Return to Transcripts main page


States Reopening; U.S. Approaches 100,000 Coronavirus Deaths; Trump Mocks Biden for Wearing a Mask as U.S. Approaches 100,000 Deaths. Aired 4-4:30p ET

Aired May 26, 2020 - 16:00   ET




UNIDENTIFIED MALE: Get up and get in the car right.


BROOKE BALDWIN, CNN HOST: Again, they are now former employees.

Tough to watch.

I'm Brooke Baldwin. Thank you for being here.


ANNOUNCER: This is CNN breaking news.

JAKE TAPPER, CNN HOST: Welcome to THE LEAD. I'm Jake Tapper.

We are now mourning close to 100,000 people in the United States lost to coronavirus. Right now, the death toll stands at 98,636, almost 100,000 in a span of just a few months, a loss comparable numerically to more than 41 Pearl Harbor attacks or 33 September 11 terrorist attacks.

It's a number that, frankly, is difficult to comprehend, one hard to grasp for those who have been fortunate enough to remain untouched by this virus, because the devastation is happening all over the country and behind closed doors. We don't see images of the devastation because of health privacy issues.

Funerals are kept very small. And we should note these are confirmed coronavirus deaths. The actual death toll, according to health officials, is assuredly even higher than 100,000.

President Trump framed the 100,000th death, which is apparently pending, milestone around the projection of 1.5 to two million deaths if the U.S. had done nothing. And that is a way to look at it.

There is another way to look at it, and that is if the president and governors had acted even just one week sooner, tens of thousands of lives in the U.S. could have been saved, according to a study from Columbia University.

Now, we still do not have the kind of widespread surveillance testing and contact tracing programs that health experts say we need nationally, the kind that the White House has to keep its officials safe.

But there is some positive news to report today, with trends of new cases holding steady or even going down in most states and hospitalizations also decreasing.

Another sign of progress today? New Rochelle, New York, once the coronavirus epicenter in the United States, New Rochelle is beginning to reopen.

But, as CNN's Nick Watt reports, the mayor of New Rochelle warns, it's no time for citizens there to let their guard down.



NICK WATT, CNN CORRESPONDENT (voice-over): Some traders back on the floor of the New York Stock Exchange. It's been more than two months.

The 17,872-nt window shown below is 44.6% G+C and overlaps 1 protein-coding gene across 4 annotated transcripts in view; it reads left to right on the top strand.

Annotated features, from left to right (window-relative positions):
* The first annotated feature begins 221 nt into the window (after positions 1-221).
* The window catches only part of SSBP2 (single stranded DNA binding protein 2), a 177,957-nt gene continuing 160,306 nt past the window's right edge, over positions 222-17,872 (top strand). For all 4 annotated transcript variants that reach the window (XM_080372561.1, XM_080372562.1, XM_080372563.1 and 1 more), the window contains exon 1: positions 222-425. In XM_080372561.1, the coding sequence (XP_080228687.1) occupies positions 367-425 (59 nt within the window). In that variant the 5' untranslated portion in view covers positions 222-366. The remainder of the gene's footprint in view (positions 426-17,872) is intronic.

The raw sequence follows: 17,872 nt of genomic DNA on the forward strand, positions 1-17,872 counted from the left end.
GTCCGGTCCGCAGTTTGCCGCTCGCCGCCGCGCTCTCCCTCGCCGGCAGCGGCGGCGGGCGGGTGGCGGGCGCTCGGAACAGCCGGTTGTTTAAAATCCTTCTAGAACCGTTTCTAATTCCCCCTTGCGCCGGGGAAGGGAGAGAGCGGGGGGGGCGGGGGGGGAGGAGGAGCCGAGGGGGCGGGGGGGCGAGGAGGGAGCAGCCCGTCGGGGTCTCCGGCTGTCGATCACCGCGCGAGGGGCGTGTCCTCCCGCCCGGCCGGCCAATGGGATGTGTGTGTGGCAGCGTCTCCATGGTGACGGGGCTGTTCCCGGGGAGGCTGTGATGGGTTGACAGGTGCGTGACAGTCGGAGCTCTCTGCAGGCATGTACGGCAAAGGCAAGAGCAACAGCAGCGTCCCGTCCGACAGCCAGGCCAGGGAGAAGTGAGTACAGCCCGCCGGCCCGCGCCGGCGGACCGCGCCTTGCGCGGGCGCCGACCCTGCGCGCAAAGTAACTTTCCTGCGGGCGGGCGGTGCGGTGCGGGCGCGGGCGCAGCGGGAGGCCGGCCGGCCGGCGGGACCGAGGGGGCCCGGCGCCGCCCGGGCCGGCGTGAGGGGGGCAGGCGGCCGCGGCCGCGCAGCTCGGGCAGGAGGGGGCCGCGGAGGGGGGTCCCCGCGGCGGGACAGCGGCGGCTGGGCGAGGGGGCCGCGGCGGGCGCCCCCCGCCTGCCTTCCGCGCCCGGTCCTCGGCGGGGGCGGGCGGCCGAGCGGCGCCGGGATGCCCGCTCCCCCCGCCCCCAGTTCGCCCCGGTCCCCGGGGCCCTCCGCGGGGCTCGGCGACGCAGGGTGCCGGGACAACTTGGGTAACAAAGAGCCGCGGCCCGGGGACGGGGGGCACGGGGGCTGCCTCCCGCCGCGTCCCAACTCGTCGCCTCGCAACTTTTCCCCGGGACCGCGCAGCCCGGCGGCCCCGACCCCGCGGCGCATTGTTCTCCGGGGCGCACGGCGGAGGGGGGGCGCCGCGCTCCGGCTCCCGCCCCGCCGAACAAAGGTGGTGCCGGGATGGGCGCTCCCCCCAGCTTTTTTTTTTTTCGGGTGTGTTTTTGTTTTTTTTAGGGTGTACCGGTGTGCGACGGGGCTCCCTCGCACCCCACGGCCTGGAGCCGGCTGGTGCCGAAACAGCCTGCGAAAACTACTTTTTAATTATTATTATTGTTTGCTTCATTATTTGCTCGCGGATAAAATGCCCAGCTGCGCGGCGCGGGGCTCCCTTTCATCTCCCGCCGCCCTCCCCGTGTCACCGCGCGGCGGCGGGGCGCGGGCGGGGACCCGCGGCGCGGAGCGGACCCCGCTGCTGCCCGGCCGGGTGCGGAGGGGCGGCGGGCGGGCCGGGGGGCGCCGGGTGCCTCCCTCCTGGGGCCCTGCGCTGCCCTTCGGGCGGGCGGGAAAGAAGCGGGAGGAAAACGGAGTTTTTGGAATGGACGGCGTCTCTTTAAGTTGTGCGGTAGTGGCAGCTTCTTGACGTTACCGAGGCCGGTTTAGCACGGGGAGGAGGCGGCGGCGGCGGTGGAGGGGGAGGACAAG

JONATHAN CORPINA, MERIDIAN EQUITY PARTNERS: It's a great sign, it's a great symbol of our economy getting back into motion.

WATT: Mandatory masks, and everyone must sign a waiver stating they know the risks.

GOV. ANDREW CUOMO (D-NY): They wanted to get back to business, but they wanted to be smart. And they're doing it in a way that keeps people safe.

WATT: Long Island starts to open tomorrow. New Rochelle, that early New York hot spot, starts today.

NOAM BRAMSON (D), MAYOR OF NEW ROCHELLE, NEW YORK: I think the people of New Rochelle take special satisfaction in reaching this milestone. And we are cautiously optimistic.

WATT: Will there be a fallout from that now infamous Memorial Day party in the Ozarks? Well, we will find out in a week or two.

UNIDENTIFIED MALE: The responsible thing to do now is to self- quarantine. Don't put others at risk. Don't put your loved ones at risk. And make better decisions moving forward.

WATT: Neighboring Arkansas, a month after reopening began, now suffering a sharp spike in cases.

KAREN LEE, ARKANSAS: I could get killed by COVID today or I could get hit by a bus or a car tomorrow.

WATT: The governor says some of us might need to learn a lesson the hard way. GOV. ASA HUTCHINSON (R-AR): It's disappointing when we have a lack of

discipline by a few outliers.

How do you remedy that? Part of it is reeducation. And part of it is experience.

WATT: An Atlanta prep school which held a drive-through graduation nine days ago is now seeing a rash of COVID cases. There was an unsanctioned gathering afterwards.

UNIDENTIFIED MALE: We're going to see more and more events like this, unfortunately.

WATT: From early July, New Jersey will allow outdoor-only social distanced graduation ceremonies.

Meanwhile, in Vernon, California, more than 150 workers at this meat processing plant have tested positive, outbreaks reported at eight other facilities in the city. The union wants the plant closed for cleaning.